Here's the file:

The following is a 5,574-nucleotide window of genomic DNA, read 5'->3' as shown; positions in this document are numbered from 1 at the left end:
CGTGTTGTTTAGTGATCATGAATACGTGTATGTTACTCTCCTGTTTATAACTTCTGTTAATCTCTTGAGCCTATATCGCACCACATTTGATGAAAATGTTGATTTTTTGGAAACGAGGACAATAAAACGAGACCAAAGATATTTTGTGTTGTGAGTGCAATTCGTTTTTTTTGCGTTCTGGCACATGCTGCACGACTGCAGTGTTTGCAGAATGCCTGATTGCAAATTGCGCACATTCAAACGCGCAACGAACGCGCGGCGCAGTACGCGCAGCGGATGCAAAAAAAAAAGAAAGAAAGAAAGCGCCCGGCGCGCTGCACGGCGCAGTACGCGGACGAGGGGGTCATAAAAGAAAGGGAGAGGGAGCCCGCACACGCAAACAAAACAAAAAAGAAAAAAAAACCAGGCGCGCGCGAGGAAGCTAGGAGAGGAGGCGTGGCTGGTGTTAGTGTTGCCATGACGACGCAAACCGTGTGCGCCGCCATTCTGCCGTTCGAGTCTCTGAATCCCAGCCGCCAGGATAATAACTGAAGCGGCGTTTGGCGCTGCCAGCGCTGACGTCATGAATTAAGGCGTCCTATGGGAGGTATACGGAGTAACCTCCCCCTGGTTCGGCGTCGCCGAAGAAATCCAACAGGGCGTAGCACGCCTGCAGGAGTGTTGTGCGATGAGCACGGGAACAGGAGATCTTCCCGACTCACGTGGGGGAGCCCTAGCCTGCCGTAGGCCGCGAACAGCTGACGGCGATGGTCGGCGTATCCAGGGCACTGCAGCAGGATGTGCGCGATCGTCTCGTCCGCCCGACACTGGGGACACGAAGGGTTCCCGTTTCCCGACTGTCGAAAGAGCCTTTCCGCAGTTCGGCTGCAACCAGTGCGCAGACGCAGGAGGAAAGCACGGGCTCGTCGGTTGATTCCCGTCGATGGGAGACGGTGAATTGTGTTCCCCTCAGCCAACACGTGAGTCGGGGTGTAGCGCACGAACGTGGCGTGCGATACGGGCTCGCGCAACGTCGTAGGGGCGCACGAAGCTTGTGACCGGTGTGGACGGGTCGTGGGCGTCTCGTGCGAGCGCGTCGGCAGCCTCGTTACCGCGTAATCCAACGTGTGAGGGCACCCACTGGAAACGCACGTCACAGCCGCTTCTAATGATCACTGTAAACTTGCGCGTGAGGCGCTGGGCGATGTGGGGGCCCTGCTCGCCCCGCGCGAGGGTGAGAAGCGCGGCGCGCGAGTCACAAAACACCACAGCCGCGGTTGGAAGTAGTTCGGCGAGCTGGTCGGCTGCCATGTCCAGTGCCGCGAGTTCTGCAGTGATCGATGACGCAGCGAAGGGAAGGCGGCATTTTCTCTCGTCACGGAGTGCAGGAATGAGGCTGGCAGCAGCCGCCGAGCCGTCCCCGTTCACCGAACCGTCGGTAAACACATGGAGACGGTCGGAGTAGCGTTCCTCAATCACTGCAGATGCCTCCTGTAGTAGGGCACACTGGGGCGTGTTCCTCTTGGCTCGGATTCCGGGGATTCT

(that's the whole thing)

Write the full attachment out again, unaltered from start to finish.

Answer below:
The following is a 5,574-nucleotide window of genomic DNA, read 5'->3' as shown; positions in this document are numbered from 1 at the left end:
CGTGTTGTTTAGTGATCATGAATACGTGTATGTTACTCTCCTGTTTATAACTTCTGTTAATCTCTTGAGCCTATATCGCACCACATTTGATGAAAATGTTGATTTTTTGGAAACGAGGACAATAAAACGAGACCAAAGATATTTTGTGTTGTGAGTGCAATTCGTTTTTTTTGCGTTCTGGCACATGCTGCACGACTGCAGTGTTTGCAGAATGCCTGATTGCAAATTGCGCACATTCAAACGCGCAACGAACGCGCGGCGCAGTACGCGCAGCGGATGCAAAAAAAAAAGAAAGAAAGAAAGCGCCCGGCGCGCTGCACGGCGCAGTACGCGGACGAGGGGGTCATAAAAGAAAGGGAGAGGGAGCCCGCACACGCAAACAAAACAAAAAAGAAAAAAAAACCAGGCGCGCGCGAGGAAGCTAGGAGAGGAGGCGTGGCTGGTGTTAGTGTTGCCATGACGACGCAAACCGTGTGCGCCGCCATTCTGCCGTTCGAGTCTCTGAATCCCAGCCGCCAGGATAATAACTGAAGCGGCGTTTGGCGCTGCCAGCGCTGACGTCATGAATTAAGGCGTCCTATGGGAGGTATACGGAGTAACCTCCCCCTGGTTCGGCGTCGCCGAAGAAATCCAACAGGGCGTAGCACGCCTGCAGGAGTGTTGTGCGATGAGCACGGGAACAGGAGATCTTCCCGACTCACGTGGGGGAGCCCTAGCCTGCCGTAGGCCGCGAACAGCTGACGGCGATGGTCGGCGTATCCAGGGCACTGCAGCAGGATGTGCGCGATCGTCTCGTCCGCCCGACACTGGGGACACGAAGGGTTCCCGTTTCCCGACTGTCGAAAGAGCCTTTCCGCAGTTCGGCTGCAACCAGTGCGCAGACGCAGGAGGAAAGCACGGGCTCGTCGGTTGATTCCCGTCGATGGGAGACGGTGAATTGTGTTCCCCTCAGCCAACACGTGAGTCGGGGTGTAGCGCACGAACGTGGCGTGCGATACGGGCTCGCGCAACGTCGTAGGGGCGCACGAAGCTTGTGACCGGTGTGGACGGGTCGTGGGCGTCTCGTGCGAGCGCGTCGGCAGCCTCGTTACCGCGTAATCCAACGTGTGAGGGCACCCACTGGAAACGCACGTCACAGCCGCTTCTAATGATCACTGTAAACTTGCGCGTGAGGCGCTGGGCGATGTGGGGGCCCTGCTCGCCCCGCGCGAGGGTGAGAAGCGCGGCGCGCGAGTCACAAAACACCACAGCCGCGGTTGGAAGTAGTTCGGCGAGCTGGTCGGCTGCCATGTCCAGTGCCGCGAGTTCTGCAGTGATCGATGACGCAGCGAAGGGAAGGCGGCATTTTCTCTCGTCACGGAGTGCAGGAATGAGGCTGGCAGCAGCCGCCGAGCCGTCCCCGTTCACCGAACCGTCGGTAAACACATGGAGACGGTCGGAGTAGCGTTCCTCAATCACTGCAGATGCCTCCTGTAGTAGGGCACACTGGGGCGTGTTCCTCTTGGCTCGGATTCCGGGGATTCT